Gore's Cardioform ASD Occluder Approved by FDA
June 4, 2019—Gore & Associates announced FDA premarket approval of the company's Cardioform atrial septal defect (ASD) occluder for percutaneous closure of ostium secundum ASDs.
Gore stated that the device features an anatomically adaptable waist that conforms to the defect to close ASDs with diameters of 8 to 35 mm, including those without a retroaortic rim, by facilitating optimal tissue ingrowth while maintaining thromboresistance.
According to the company, FDA approval was supported by data collected from the pivotal stage of the ASSURED clinical study, which demonstrated 100% closure success at 6 months in patients who underwent successful implantation.
The pivotal study evaluated the safety and efficacy of ASD closure using the Cardioform ASD occluder in 125 patients with evidence of right heart volume overload demonstrating the need for defect closure. The study included patients who were 2 to 84 years old across 22 investigation sites, including 15 children’s hospitals. The pivotal study met its safety, closure, and technical success primary endpoints.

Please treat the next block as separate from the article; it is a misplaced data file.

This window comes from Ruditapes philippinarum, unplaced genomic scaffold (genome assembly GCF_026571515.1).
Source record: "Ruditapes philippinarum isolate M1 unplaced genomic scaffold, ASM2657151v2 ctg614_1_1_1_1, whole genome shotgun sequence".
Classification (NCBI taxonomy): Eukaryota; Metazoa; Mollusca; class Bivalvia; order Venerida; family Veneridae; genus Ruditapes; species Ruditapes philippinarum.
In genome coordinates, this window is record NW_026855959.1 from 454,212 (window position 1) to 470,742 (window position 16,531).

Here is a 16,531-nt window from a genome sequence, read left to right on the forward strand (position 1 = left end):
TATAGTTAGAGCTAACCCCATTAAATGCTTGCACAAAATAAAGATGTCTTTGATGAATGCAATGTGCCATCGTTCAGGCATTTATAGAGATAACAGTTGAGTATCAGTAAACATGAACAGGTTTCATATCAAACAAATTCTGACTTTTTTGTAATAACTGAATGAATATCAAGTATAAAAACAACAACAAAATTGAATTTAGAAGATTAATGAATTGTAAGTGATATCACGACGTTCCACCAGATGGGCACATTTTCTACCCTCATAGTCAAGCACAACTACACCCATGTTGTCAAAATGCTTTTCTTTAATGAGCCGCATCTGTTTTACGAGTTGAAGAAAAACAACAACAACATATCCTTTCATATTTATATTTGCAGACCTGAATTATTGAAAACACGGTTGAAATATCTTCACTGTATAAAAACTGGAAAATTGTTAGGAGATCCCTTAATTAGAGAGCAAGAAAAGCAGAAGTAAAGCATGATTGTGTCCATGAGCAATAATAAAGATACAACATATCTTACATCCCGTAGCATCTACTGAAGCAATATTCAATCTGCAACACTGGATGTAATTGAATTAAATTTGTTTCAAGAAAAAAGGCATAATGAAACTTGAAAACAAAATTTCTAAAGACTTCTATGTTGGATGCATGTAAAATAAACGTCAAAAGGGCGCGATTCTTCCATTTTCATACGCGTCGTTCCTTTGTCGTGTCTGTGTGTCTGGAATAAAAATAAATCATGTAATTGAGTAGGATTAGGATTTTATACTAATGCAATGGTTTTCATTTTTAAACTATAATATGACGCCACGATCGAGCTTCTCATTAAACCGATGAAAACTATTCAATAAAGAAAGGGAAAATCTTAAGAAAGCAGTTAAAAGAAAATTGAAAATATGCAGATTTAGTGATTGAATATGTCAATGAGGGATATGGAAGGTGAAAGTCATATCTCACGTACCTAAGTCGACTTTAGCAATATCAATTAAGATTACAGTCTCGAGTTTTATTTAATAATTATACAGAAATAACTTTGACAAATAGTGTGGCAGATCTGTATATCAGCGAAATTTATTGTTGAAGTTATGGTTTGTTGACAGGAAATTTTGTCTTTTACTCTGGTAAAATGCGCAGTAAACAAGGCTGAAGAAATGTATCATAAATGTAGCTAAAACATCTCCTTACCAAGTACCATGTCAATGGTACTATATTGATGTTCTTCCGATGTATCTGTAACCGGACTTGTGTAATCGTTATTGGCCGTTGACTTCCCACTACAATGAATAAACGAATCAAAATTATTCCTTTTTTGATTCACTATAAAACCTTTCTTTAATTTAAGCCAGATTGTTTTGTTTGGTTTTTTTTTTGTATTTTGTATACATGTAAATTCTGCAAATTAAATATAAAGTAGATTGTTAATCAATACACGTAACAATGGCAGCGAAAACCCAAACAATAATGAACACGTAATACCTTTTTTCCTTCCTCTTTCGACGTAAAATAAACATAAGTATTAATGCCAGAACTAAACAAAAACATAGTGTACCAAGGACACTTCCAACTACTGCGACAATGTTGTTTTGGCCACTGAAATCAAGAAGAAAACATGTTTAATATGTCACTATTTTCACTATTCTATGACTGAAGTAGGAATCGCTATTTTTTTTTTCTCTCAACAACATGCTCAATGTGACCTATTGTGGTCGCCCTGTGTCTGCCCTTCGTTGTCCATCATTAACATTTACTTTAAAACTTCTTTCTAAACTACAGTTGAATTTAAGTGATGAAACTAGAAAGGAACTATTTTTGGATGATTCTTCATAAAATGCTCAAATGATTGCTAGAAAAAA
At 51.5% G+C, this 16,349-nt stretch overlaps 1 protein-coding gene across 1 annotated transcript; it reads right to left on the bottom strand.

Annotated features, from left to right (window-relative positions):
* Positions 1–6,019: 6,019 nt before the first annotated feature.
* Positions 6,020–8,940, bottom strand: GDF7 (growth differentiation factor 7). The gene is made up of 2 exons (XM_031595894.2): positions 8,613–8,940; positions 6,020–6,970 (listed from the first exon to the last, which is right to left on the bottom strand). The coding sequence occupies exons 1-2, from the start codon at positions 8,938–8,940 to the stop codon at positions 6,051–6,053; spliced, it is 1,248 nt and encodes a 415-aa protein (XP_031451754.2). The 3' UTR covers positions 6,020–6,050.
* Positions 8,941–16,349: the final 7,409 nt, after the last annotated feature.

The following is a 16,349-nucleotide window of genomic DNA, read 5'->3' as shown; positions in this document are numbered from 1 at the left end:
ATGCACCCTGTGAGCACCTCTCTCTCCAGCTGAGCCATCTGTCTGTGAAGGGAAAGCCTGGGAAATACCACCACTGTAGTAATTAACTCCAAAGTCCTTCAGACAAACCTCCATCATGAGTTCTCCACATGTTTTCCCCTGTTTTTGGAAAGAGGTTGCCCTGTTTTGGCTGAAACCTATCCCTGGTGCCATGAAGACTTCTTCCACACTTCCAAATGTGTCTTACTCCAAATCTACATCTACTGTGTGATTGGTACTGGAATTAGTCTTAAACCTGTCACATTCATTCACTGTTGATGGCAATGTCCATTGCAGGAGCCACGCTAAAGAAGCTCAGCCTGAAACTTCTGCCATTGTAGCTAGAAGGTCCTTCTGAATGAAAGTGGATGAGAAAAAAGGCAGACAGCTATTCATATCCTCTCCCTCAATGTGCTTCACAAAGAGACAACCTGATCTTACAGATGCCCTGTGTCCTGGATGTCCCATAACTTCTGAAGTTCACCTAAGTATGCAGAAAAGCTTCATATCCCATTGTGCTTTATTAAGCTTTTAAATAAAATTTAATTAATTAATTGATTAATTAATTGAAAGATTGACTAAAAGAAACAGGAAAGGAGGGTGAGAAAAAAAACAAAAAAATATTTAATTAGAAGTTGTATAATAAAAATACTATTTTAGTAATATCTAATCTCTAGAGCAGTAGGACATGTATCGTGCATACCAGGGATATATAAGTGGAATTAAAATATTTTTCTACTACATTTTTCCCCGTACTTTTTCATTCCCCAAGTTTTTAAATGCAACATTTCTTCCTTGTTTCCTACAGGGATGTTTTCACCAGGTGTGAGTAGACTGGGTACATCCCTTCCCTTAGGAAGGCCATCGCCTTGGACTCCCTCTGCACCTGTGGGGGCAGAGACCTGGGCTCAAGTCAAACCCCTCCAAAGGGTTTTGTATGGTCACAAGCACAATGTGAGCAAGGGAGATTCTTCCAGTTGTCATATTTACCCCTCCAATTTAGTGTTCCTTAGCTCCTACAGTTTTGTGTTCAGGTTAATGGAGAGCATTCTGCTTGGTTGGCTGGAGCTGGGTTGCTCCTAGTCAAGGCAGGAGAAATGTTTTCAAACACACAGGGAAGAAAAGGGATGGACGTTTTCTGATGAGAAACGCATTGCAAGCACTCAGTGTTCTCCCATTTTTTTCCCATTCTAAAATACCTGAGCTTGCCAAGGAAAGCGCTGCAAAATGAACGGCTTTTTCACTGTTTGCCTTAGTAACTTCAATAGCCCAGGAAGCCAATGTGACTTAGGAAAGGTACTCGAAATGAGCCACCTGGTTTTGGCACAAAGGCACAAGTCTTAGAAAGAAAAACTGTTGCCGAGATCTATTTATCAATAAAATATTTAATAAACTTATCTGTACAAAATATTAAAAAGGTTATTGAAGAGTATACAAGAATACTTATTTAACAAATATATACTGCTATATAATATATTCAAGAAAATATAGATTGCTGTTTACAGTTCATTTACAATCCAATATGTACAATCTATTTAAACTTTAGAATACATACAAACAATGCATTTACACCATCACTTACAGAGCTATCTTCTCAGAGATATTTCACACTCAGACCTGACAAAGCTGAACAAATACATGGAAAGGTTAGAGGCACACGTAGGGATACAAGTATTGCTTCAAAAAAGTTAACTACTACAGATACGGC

In Gore's press release, the Coprincipal Investigator of the ASSURED study, Matthew J. Gillespie, MD, commented, “The FDA approval of the Gore Cardioform ASD occluder is a significant milestone for innovation in the minimally invasive treatment of ASDs. This soft, conformable device was not previously available for this range of defects but is now an option for larger defects that typically have a greater risk for complications, including right heart enlargement, atrial fibrillation, and pulmonary hypertension. The ability to retrieve and reposition the Gore Cardioform ASD occluder helps me ensure proper positioning and offers me confident closure.” Dr. Gillespie is a cardiologist at the Children’s Hospital of Philadelphia in Philadelphia, Pennsylvania.
Gore noted that in addition to the Cardioform ASD occluder, the company's occluder portfolio includes the Cardioform septal occluder, which is indicated for ASD closure for defects up to 17 mm and received FDA approval in April 2018 for patent foramen ovale closure to prevent recurrent ischemic stroke.